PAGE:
November 17th, 2016
I had a reoccurring dream for 5 consecutive years, which took place in Los Angeles starting and stopping in exactly the same place each time. I always awoke shaking my head and thinking, What is that––why do I keep dreaming of black women dressed like Southern Slaves, in the early years of Los Angeles? There weren’t even black people back in early California. But I was more than wrong.
Late one night while browsing an online photo archive, I stumbled upon an exact image from my dream. It was dated 1857. A gathering of black women dressed in similar fashion to southern plantation slaves, were sitting on the front porch of a single story wooden house located on what is now San Pedro Street. I paid attention. So began my journey into the history of the women of El Pueblo de la Reina de Los Angeles, and led me to Biddy Mason, former slave of African and Native American heritage, mother, healer, midwife, wealthy-businesswoman philanthropist, landowner, and not least, the founder of the First African Methodist Episcopal Church (the first black church in Los Angeles.)
As I began to explore the history of this powerful woman, I was repeatedly struck by the fact that although I had been born and educated in Los Angeles, neither I nor any of my friends had ever been made aware of her. Indeed, the recognition of the place of women in the development of the city of Los Angeles (El Pueblo de la Reina de Los Angeles, the City of the Queen of Angels) has been historically relegated to secondary status. This is reflected even in the name change from the city’s original name, by dropping the Queen out of the name of the city. As a sign of the times, this particular woman was destined to be a powerful force of vital change in the lives of many, even as the world she traveled through was itself experiencing a time of extreme tumultuous and violent change. In 1849 during the transition from Mexican to American rule, the state of California decreed itself free of slavery, and in 1850, was admitted into the Union. Ironically, the Fugitive Slave Act was passed later that very same year––a definite nod to Southern sympathies.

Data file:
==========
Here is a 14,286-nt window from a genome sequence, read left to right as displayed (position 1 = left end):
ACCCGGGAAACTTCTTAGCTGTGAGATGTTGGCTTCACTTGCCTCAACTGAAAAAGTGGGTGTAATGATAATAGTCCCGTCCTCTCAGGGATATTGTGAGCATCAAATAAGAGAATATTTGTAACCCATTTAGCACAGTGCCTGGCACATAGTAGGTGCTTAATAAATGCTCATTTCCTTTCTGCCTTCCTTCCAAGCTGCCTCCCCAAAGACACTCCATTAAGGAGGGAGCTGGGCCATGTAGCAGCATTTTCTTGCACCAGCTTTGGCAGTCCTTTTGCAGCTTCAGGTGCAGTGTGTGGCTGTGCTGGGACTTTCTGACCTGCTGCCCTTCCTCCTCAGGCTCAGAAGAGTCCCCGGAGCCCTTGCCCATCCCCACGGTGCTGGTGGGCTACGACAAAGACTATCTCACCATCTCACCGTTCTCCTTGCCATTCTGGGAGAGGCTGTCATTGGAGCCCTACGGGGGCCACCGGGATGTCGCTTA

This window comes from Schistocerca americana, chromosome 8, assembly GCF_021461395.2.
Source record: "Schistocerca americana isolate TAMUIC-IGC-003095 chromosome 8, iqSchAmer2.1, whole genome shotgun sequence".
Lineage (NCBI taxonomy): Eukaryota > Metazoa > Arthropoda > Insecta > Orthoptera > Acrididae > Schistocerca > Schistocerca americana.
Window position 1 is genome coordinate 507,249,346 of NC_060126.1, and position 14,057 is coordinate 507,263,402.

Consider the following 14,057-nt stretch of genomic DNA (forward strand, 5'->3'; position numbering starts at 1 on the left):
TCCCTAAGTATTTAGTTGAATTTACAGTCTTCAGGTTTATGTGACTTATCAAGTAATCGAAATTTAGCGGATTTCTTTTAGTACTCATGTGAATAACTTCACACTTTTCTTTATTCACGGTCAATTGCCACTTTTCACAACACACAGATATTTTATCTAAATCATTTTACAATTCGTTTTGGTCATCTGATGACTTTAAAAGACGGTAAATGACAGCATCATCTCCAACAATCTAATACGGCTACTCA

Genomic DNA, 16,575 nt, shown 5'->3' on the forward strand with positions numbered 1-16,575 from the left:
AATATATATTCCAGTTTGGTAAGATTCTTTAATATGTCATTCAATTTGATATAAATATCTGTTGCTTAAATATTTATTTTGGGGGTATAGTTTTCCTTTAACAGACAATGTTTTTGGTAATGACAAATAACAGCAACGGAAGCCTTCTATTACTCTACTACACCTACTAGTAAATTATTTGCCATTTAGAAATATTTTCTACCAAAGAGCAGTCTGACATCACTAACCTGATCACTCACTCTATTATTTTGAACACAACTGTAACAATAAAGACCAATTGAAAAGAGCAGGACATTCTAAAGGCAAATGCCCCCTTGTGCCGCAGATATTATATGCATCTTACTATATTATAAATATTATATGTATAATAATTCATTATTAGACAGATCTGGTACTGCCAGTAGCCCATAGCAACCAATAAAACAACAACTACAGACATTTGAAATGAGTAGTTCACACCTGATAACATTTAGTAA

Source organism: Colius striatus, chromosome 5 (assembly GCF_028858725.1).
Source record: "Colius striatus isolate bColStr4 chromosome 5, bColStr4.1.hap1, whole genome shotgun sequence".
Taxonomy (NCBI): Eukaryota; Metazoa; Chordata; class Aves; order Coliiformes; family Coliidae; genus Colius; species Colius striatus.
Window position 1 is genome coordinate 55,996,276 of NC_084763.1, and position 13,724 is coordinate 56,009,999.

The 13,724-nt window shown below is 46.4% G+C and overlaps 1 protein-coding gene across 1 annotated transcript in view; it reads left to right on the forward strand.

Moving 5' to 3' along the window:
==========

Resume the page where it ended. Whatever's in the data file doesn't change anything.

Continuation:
Among the first, Robert Smith, a recent convert to the Mormon Faith, brought his slaves Biddy Mason, her three daughters, her sister Hannah and her children, across the continent by Ox Train to live in a Mormon community in San Bernardino. However, as the “anti-slavery” sentiment in California grew, he decided to leave for the slave state of Texas. He must have thought himself mad as he watched free black men ride as equals alongside white posse members, when they swooped into his canyon camp in the Santa Monica Mountains late one night, and rescued the women and children; the sheriff took them off into protective custody. By the time Bridget Biddy Mason arrived in el Pueblo in 1855, there was already a black community; some having migrated from deep southern, slave holding states, to the apparent freedom of California. Although the slave trade of Native peoples was in full force, there was a population of free black men, many having descendants traceable to Africans in Mexico in the 1530’s. As my research was revealing, I had been so wrong!